--

                            Scott Robbins

                            PGP keyID EB3467D6
                            ( 1B48 077D 66F6 9DB0 FDC2 A409 FA54 D575 EB34 67D6 )
                            gpg --keyserver pgp.mit.edu --recv-keys EB3467D6

                            Spike: What, your Mom doesn't know?
                            Joyce: Know what?
                            Buffy: That I'm, uh...in a band. A rock band...with Spike here.
                            Spike: Right. She plays the-the triangle...
                            Buffy: Drums.
                            Spike: Drums, yeah. She's hell on the old skins, you know.
                            Joyce: (to Spike) And what do you do?
                            Spike: Well I sing.


                            [Non-text portions of this message have been removed]
                          • Chad Martin
                            ... Sound like good ideas. ... I m not sure what one needs to do to change their default editor in a non-X Linux box. Secondly, the issue is coming up when I
                            Message 13 of 30 , Jun 16, 2003
                              Scott Robbins wrote:
                              > You might check /etc/.vimrc (sometimes .VIMRC. Or make any kind of text
                              > file with vi, then edit it and see if you have two--eg test.txt and
                              > test.txt~.

                              Sound like good ideas.

                              >>OK, assuming that we can't figure out the issues with vim, is there any
                              >>simple way to change the editor called through crontab to, say, pico?
                              >>If all else fails, can I just edit the spool file directly and touch the
                              >>cron directory, as you mentioned in previous emails?
                              >
                              > I would think that (I haven't been following this thread) that either
                              > temporarily changing your default editor to pico or simply typing pico
                              > and the file you want to edit would work, such as pico /tmp/crontab

                              I'm not sure what one needs to do to change their default editor in a
                              non-X Linux box. Secondly, the issue is coming up when I type crontab
                              -e to edit my crontab. This creates a new file in the /tmp directory,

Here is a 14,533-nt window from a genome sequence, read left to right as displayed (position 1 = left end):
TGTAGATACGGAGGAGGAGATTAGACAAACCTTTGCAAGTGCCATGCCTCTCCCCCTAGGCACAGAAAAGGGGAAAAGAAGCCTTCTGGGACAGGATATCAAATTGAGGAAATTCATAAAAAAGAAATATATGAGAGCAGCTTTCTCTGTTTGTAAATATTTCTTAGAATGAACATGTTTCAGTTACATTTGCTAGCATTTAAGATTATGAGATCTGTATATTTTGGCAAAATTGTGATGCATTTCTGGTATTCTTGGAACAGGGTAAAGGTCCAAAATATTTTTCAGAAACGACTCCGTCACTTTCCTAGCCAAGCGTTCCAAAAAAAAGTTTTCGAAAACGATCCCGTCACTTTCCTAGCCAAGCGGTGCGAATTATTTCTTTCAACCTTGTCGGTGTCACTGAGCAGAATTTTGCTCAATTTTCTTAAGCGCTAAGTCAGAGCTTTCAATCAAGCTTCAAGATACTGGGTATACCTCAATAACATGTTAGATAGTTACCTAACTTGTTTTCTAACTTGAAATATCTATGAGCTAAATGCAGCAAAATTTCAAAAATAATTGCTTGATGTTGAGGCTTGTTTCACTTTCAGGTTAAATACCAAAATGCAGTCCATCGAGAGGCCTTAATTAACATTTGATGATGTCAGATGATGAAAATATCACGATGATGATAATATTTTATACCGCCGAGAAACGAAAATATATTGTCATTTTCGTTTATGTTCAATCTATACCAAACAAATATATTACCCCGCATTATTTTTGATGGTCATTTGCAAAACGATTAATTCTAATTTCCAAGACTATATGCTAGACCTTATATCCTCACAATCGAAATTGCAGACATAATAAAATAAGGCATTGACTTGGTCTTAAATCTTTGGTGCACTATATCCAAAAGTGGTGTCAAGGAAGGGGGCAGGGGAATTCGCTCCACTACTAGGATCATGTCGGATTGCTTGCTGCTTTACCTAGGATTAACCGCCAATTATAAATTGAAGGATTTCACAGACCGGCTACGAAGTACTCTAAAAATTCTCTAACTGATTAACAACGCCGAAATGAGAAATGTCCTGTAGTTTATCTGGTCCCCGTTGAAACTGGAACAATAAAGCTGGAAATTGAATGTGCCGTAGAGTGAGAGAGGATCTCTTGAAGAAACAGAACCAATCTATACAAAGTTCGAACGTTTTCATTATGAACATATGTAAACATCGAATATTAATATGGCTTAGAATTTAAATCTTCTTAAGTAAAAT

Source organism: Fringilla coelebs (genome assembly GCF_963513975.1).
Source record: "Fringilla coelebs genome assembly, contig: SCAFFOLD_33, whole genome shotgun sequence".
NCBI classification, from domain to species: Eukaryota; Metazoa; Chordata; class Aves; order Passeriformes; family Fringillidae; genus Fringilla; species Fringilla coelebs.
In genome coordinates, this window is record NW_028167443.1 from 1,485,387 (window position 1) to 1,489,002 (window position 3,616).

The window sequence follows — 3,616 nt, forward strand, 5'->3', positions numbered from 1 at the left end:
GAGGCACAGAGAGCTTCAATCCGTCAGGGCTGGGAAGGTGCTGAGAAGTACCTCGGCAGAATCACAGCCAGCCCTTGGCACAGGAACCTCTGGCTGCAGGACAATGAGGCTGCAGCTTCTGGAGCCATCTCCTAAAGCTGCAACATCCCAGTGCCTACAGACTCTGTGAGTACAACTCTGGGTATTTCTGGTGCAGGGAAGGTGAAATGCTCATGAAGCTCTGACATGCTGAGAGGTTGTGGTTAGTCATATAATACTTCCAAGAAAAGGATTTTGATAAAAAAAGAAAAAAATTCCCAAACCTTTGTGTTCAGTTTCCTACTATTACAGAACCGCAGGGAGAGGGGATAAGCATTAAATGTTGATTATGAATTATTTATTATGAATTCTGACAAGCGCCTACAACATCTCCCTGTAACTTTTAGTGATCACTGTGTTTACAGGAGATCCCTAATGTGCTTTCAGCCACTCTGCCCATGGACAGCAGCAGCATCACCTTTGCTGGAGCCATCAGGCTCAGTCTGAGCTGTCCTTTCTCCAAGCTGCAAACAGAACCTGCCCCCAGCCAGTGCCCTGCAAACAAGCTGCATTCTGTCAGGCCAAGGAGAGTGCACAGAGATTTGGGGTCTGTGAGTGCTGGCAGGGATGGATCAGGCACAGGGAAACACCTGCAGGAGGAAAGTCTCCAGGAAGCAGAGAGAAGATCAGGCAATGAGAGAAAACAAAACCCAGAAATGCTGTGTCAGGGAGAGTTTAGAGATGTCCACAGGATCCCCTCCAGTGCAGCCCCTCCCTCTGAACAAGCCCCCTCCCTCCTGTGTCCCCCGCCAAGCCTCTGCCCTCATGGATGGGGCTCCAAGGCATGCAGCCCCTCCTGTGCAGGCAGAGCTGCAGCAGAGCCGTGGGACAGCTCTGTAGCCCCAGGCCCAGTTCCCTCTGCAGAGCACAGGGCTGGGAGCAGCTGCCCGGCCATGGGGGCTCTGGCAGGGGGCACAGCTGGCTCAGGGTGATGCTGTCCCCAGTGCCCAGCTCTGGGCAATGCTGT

opens vi to edit it, then destroys the temp file after the editing is
                              done. The only file I can edit directly with pico in this case is the
                              crontab file found in my /var/spool directory, which has very stern
                              comments in it against that very thing.

                              Chad Martin
                            • Chad Martin
                              I apologize to all for not just trying it before sending the last email. ... ls /etc/.v* and ls /etc/.V* both return no files. Secondly, I created a simple
                              Message 14 of 30 , Jun 16, 2003
                                I apologize to all for not just trying it before sending the last email.

                                Scott Robbins wrote:
                                > You might check /etc/.vimrc (sometimes .VIMRC. Or make any kind of text
                                > file with vi, then edit it and see if you have two--eg test.txt and
                                > test.txt~.

                                ls /etc/.v*
                                and
                                ls /etc/.V*
                                both return no files.

                                Secondly, I created a simple text file and edited and saved it a few
                                times, and a backup file was never created, further indicating that my
                                backup option is off in vim.

                                Chad Martin
                              • Scott Robbins
                                ... Hrrm, I thought it was simply set editor but that s not working in FreeBSD with zsh. I m sure it s simple. (Does a quick deja search) Hrrm, see if it s
                                Message 15 of 30 , Jun 16, 2003
                                  On Mon, Jun 16, 2003 at 07:07:09PM -0500, Chad Martin wrote:
                                  > Scott Robbins wrote:
                                  > >


                                  > > I would think that (I haven't been following this thread) that either
                                  > > temporarily changing your default editor to pico or simply typing pico